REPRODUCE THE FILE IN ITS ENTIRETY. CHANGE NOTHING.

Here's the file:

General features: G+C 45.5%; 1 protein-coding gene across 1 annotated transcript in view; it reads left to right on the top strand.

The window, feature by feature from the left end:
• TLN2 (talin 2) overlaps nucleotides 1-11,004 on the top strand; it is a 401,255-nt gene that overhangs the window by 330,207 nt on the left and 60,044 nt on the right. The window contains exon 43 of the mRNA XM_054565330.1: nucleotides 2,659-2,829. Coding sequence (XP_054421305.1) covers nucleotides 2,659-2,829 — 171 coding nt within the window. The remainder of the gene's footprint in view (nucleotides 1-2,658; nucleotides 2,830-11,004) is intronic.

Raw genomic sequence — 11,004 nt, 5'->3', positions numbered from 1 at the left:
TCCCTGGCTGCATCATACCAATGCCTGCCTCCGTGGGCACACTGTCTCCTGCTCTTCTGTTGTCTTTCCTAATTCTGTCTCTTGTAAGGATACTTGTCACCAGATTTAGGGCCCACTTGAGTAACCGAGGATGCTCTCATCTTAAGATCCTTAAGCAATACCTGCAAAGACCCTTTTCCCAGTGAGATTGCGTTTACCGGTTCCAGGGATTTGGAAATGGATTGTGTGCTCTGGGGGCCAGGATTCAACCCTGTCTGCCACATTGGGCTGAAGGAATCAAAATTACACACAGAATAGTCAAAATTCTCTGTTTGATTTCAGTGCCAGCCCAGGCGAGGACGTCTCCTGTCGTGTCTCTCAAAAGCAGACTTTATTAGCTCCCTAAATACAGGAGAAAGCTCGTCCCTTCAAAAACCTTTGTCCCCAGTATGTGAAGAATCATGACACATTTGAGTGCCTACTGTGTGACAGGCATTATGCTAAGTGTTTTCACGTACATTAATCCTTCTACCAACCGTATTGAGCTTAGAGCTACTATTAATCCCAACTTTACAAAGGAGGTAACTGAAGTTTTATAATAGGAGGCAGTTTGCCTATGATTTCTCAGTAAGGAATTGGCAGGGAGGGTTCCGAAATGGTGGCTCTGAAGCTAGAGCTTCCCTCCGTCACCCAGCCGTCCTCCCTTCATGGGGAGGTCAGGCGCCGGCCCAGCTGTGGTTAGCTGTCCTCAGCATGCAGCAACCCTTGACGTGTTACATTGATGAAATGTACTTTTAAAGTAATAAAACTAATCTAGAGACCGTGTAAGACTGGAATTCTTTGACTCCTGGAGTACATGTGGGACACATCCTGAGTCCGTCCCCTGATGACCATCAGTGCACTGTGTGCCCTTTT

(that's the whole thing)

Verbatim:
General features: G+C 45.5%; 1 protein-coding gene across 1 annotated transcript in view; it reads left to right on the top strand.

The window, feature by feature from the left end:
• TLN2 (talin 2) overlaps nucleotides 1-11,004 on the top strand; it is a 401,255-nt gene that overhangs the window by 330,207 nt on the left and 60,044 nt on the right. The window contains exon 43 of the mRNA XM_054565330.1: nucleotides 2,659-2,829. Coding sequence (XP_054421305.1) covers nucleotides 2,659-2,829 — 171 coding nt within the window. The remainder of the gene's footprint in view (nucleotides 1-2,658; nucleotides 2,830-11,004) is intronic.

Raw genomic sequence — 11,004 nt, 5'->3', positions numbered from 1 at the left:
TCCCTGGCTGCATCATACCAATGCCTGCCTCCGTGGGCACACTGTCTCCTGCTCTTCTGTTGTCTTTCCTAATTCTGTCTCTTGTAAGGATACTTGTCACCAGATTTAGGGCCCACTTGAGTAACCGAGGATGCTCTCATCTTAAGATCCTTAAGCAATACCTGCAAAGACCCTTTTCCCAGTGAGATTGCGTTTACCGGTTCCAGGGATTTGGAAATGGATTGTGTGCTCTGGGGGCCAGGATTCAACCCTGTCTGCCACATTGGGCTGAAGGAATCAAAATTACACACAGAATAGTCAAAATTCTCTGTTTGATTTCAGTGCCAGCCCAGGCGAGGACGTCTCCTGTCGTGTCTCTCAAAAGCAGACTTTATTAGCTCCCTAAATACAGGAGAAAGCTCGTCCCTTCAAAAACCTTTGTCCCCAGTATGTGAAGAATCATGACACATTTGAGTGCCTACTGTGTGACAGGCATTATGCTAAGTGTTTTCACGTACATTAATCCTTCTACCAACCGTATTGAGCTTAGAGCTACTATTAATCCCAACTTTACAAAGGAGGTAACTGAAGTTTTATAATAGGAGGCAGTTTGCCTATGATTTCTCAGTAAGGAATTGGCAGGGAGGGTTCCGAAATGGTGGCTCTGAAGCTAGAGCTTCCCTCCGTCACCCAGCCGTCCTCCCTTCATGGGGAGGTCAGGCGCCGGCCCAGCTGTGGTTAGCTGTCCTCAGCATGCAGCAACCCTTGACGTGTTACATTGATGAAATGTACTTTTAAAGTAATAAAACTAATCTAGAGACCGTGTAAGACTGGAATTCTTTGACTCCTGGAGTACATGTGGGACACATCCTGAGTCCGTCCCCTGATGACCATCAGTGCACTGTGTGCCCTTTT